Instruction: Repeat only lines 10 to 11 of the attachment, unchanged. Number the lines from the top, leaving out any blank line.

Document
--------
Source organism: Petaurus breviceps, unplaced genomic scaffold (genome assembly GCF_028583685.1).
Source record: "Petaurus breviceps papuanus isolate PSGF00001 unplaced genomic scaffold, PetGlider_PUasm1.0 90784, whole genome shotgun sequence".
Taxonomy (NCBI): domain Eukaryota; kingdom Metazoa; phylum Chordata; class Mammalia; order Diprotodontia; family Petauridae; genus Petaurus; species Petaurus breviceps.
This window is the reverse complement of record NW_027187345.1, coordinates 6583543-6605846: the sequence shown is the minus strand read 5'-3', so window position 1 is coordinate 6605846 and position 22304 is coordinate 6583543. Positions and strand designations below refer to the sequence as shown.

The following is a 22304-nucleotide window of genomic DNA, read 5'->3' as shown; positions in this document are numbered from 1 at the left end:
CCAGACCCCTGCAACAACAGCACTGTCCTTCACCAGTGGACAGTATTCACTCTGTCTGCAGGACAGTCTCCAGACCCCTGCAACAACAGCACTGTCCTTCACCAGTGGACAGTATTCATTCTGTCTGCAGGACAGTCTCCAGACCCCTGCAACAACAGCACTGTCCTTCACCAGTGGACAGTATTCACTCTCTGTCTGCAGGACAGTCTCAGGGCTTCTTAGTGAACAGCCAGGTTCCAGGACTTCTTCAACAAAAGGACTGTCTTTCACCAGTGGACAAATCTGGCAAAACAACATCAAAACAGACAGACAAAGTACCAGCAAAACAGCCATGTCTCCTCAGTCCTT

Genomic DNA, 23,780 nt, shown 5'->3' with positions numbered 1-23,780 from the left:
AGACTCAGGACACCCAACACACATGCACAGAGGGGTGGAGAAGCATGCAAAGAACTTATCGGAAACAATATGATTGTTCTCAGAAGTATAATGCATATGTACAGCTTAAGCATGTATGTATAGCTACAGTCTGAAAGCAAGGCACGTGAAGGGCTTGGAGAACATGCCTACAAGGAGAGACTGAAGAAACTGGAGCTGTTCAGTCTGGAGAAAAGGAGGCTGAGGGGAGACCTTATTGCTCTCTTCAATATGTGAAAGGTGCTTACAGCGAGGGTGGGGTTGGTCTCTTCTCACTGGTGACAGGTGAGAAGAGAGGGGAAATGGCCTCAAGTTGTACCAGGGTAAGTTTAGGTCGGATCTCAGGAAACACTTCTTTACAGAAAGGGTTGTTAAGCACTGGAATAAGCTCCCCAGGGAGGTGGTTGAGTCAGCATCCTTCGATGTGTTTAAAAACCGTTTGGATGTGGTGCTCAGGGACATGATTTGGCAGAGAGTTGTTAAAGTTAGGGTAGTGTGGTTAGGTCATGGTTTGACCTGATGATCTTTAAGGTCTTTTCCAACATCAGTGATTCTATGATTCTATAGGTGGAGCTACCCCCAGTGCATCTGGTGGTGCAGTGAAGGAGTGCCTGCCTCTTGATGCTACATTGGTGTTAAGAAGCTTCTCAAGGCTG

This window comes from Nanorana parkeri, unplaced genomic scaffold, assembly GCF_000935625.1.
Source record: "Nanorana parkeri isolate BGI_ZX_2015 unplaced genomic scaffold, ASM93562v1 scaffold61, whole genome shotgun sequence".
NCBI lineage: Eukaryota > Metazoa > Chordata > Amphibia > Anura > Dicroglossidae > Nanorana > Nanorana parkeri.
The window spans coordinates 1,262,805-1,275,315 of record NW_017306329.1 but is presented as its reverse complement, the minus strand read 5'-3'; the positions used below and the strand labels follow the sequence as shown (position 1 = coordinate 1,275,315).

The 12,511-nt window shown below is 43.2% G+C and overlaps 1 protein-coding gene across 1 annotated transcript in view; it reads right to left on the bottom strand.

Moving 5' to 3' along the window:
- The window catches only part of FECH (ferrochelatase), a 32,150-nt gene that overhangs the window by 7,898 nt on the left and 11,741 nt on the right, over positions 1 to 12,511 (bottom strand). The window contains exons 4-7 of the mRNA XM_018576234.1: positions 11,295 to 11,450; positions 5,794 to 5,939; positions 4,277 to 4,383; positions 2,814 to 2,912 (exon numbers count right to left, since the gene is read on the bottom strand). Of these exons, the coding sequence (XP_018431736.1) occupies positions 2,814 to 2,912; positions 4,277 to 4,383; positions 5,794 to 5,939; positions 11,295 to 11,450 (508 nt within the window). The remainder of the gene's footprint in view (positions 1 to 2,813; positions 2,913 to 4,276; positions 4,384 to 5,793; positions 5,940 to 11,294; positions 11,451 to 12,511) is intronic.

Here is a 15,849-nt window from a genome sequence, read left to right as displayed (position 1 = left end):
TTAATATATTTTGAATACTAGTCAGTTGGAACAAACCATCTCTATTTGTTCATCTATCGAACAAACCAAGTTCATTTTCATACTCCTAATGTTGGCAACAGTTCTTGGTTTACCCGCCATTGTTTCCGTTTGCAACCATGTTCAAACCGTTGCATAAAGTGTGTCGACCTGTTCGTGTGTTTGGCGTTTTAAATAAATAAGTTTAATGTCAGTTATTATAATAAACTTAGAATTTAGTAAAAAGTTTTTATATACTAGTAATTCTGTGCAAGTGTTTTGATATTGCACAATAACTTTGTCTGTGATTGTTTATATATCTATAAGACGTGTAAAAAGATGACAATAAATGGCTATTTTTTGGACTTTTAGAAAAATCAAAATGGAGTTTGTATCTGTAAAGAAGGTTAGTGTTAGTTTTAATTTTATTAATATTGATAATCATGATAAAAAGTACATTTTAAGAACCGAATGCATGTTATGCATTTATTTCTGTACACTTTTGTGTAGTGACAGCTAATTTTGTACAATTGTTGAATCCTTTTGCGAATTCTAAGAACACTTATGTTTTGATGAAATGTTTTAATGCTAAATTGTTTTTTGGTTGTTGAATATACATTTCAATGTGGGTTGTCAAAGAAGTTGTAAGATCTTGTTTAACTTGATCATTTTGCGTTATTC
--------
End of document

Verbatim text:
Source record: "Nanorana parkeri isolate BGI_ZX_2015 unplaced genomic scaffold, ASM93562v1 scaffold61, whole genome shotgun sequence".
NCBI lineage: Eukaryota > Metazoa > Chordata > Amphibia > Anura > Dicroglossidae > Nanorana > Nanorana parkeri.